Riff Raff

Chapter 37 in an Ongoing Saga After the San Francisco Chronicle's two-year search -- two years! -- to add a second pop music critic to the masthead, we're suddenly looking at a horse race between two journalistic stallions. In case you haven't kept up with Riff Raff's exhaustive coverage of the (non)hiring process, here's the abridged version: As the cocktail party and free-screening fixture himself is fond of saying, second critic Michael Snyder did not get fired by Northern California's largest newspaper in August of 1995. A year later, Joel Selvin, the Chron's senior critic, told us he had 100 "strong resumes." But nothing happened. As the months wore on, a few writers, including New York's Evelyn McDonnell and Michigan's Susan Whitall, wrote tryout articles, but it never really seemed like the Chron was serious about hiring. Then, at the beginning of the summer, local critic-about-town James Sullivan was tapped to fill in for six weeks while Selvin did research for a book. Sullivan produced a volume of good copy, and we were sure that young James had the gig in his clutches. But Riff Raff suspects the hiring was just too easy for the masochistic Chron editors. That brings us up to the present. Say hello to Natasha Stovall, a three-year Village Voice vet and free-lancer for all of the usual big-city suspects: the New York Times, Spin, and Rolling Stone. For two weeks in August, the Chronicle cut Sullivan's appearances back to the Sunday Pink Pages and opened the daily Datebook to Stovall. The result was again something like what you'd expect from a decent metropolitan newspaper: smartly written coverage of big shows like Sinead O'Connor at the Warfield and the half-empty Lollapalooza. Curiosity piqued, we looked into Stovall's vault and discovered that even though she's an Alanis Morissette apologist -- she goes for the singer's awkward mixture of self-conscious and unself-conscious behavior -- her taste appears rather rarefied for the Chron. Which is another way of saying we're not sure if the intelligent things she's had to say in the past about Bikini Kill, Rebecca Gates, and Rachel's are an asset or a liability in the job hunt; and, indeed, the Chron had her writing about Sinbad's Soul Music Festival before the end of her stint. Still, Stovall, 26, says she is "serious" about the tryout and she considers the critic position a "dream job." The Chron is serious too. Beginning Sept. 15, the powers that be are giving her another month for editors to see, as she puts it, "how I function as a member of the staff as opposed to a person who is just coming in to do stories" and to check her ability to crank out news items and the like. Meanwhile, Sullivan, 31, says he has officially asked for the job, but he's waiting out Stovall's turn for a final decision. What's the official word from the Chron? We don't know -- Datebook chief Liz Lufkin's on vacation. Look for the photo finish mid-October. (J.S.)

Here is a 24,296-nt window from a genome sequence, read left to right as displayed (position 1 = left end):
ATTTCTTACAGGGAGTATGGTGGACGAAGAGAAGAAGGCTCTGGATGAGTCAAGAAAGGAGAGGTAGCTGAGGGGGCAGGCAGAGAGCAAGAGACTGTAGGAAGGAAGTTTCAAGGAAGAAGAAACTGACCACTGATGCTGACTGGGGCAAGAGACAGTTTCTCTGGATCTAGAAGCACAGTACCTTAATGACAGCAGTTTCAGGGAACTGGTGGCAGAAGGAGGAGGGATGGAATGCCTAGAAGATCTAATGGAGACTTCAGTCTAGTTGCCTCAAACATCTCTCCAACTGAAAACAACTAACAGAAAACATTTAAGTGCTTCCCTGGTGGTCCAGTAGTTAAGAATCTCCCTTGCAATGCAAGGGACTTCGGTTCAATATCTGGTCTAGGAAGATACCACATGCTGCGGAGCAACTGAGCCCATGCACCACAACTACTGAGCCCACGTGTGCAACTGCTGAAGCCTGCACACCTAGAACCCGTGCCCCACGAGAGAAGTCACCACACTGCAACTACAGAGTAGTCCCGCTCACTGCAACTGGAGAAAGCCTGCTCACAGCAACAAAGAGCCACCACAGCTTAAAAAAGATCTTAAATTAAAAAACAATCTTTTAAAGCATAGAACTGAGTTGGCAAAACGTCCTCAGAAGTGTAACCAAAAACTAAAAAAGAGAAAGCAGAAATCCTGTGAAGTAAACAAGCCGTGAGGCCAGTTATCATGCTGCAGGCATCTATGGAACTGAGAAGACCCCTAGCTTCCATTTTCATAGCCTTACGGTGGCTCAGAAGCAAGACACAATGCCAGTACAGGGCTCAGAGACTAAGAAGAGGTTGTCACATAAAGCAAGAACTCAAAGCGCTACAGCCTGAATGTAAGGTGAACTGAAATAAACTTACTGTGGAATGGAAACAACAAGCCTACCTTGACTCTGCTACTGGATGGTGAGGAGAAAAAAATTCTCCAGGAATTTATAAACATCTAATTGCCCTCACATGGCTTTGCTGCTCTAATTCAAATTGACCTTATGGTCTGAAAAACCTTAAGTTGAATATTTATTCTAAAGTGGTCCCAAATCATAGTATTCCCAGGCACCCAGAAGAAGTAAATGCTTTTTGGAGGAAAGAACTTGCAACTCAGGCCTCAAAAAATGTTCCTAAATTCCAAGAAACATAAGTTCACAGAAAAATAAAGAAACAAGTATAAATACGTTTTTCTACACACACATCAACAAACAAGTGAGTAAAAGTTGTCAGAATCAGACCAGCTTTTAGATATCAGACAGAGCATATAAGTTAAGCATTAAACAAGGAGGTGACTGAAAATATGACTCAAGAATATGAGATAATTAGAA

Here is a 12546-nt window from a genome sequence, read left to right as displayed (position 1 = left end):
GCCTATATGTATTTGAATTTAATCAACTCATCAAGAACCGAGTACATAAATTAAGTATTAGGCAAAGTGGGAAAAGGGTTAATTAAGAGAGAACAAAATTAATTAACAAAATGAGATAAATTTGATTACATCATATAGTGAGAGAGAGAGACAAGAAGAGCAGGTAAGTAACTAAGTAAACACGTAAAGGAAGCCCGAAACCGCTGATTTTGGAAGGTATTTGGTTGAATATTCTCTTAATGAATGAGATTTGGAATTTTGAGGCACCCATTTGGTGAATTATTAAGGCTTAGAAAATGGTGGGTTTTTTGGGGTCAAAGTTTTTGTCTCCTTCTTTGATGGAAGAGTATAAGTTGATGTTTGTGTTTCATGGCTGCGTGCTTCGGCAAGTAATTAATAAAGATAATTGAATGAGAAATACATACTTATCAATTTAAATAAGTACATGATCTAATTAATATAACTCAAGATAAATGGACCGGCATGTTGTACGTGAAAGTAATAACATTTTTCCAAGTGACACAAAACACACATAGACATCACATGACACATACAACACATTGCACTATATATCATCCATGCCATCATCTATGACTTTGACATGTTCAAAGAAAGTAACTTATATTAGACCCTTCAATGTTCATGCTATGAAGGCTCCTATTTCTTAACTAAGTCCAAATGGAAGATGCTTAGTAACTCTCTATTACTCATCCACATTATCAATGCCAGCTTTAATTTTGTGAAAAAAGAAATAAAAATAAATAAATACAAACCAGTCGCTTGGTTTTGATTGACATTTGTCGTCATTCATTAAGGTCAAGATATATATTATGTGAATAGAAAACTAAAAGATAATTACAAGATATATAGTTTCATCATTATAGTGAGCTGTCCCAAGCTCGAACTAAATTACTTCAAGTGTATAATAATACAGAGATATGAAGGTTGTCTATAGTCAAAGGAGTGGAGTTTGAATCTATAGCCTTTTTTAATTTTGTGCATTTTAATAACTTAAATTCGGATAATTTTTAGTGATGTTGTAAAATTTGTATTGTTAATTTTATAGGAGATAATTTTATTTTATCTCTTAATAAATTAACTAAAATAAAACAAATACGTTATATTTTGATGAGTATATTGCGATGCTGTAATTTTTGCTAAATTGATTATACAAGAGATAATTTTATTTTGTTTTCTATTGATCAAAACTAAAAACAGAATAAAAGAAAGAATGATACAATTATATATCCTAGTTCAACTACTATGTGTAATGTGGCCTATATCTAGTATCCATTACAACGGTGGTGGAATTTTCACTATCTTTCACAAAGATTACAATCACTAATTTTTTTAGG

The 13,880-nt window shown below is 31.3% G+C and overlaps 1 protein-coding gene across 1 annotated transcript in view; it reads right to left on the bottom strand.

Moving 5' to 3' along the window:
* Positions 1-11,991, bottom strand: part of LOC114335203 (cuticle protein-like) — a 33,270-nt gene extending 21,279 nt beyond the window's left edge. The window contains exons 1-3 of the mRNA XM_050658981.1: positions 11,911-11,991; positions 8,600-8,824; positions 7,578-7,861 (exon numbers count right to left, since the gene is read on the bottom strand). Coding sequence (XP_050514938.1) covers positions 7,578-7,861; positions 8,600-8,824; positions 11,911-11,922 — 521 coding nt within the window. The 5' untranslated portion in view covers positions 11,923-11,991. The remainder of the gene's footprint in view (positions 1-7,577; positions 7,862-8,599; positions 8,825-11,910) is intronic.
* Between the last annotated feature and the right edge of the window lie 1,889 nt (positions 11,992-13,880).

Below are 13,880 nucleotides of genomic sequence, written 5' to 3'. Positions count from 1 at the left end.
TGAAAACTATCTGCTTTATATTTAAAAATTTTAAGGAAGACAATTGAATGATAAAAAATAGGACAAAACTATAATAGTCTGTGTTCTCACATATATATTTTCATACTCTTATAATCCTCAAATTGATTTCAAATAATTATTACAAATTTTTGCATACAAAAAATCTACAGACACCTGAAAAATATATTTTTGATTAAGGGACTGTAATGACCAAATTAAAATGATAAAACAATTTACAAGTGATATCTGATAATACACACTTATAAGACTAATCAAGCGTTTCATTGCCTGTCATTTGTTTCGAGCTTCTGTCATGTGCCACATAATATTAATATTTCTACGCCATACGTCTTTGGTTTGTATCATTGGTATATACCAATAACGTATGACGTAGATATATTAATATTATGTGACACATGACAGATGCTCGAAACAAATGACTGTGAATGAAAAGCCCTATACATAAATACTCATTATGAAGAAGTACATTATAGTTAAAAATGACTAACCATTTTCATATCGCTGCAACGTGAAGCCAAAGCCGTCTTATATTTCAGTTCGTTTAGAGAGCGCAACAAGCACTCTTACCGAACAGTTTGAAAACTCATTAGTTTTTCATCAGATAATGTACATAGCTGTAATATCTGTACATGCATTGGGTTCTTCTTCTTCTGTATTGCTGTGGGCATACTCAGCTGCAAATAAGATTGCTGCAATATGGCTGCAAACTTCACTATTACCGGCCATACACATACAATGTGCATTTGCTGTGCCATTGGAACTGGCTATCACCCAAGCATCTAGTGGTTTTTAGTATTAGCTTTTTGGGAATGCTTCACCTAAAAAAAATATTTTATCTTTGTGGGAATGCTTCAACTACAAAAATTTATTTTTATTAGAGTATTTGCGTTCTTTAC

We Won't Make the Obvious Joke Last month, Riff Raff reported the sale of downtown jazz club Julie Ring's Heart & Soul to unknown parties. Now, the new owner and his plans for the venue have been discovered. Rob Palmer has spent the good part of this month transforming Heart & Soul's swingin' ruins into what will henceforth be known as the Red Devil Lounge. The new space will be a combination cocktail lounge and restaurant, complete with live entertainment and red and black decor, says Palmer. "It will be a fun dining and cocktail lounge experience. Kind of a trendy place." Plans for entertainment are still being hammered out. Presently, Palmer says he wants to book live acts that range from blues and jazz to mainstream rock. Riff Raff suggests maybe a DJ night with the (self-proclaimed) sinister master of all that's dark and creepy, DJ EVL (who works at "Masquerade"). Then again, Masquerade's decadent door policy (where more bondage gear equals cheaper admission) might follow, and having crass prices at one S.F. club is enough. Either way, the Red Devil Lounge's grand opening is set for early October, with some kind of entertainment in store -- even if it just turns out to be watching a roomful of people feel particularly hip and nasty. (R.A.)

Waiting for Robot As Idiot Flesh filled the Maritime Hall with fire and demons from hell on Friday, Aug. 22, an unlikely group of people patiently awaited the entrance of Giant Robot II. 53-year-old blues legend Charlie Musselwhite, Curtis Salgato, and Musselwhite's guitar player, John Whitmeyer. Apparently, all three bluesmen are big fans of Buckethead, Giant Robot's frontman, and his infamous guitar playing. Even with Buckethead's bizarre stage persona and unsociable manner, the veteran players could not help being impressed. Perhaps there's room for a few KFC buckets in Musselwhite's band. No? (S.T.)

Selvin Watch -- Got My Mojo Workin' Edition Joel Selvin wrote about John Lee Hooker opening up a blues club in the Fillmore last week. He quoted someone as saying that Hooker would be joining the likes of B.B. King and Buddy Guy. Selvin explained: "Fellow bluesman King has clubs in Memphis and Los Angeles, and Chicago blues guitar great Guy owns a South Side place called the Checkerboard Lounge." Well, no. Guy gave up the Checkerboard, the city's most storied blues club, back in the '80s. (Its bookings are now unremarkable.) For the last eight years, he's owned and run Buddy Guy's Legends south of the Loop. (B.W.)

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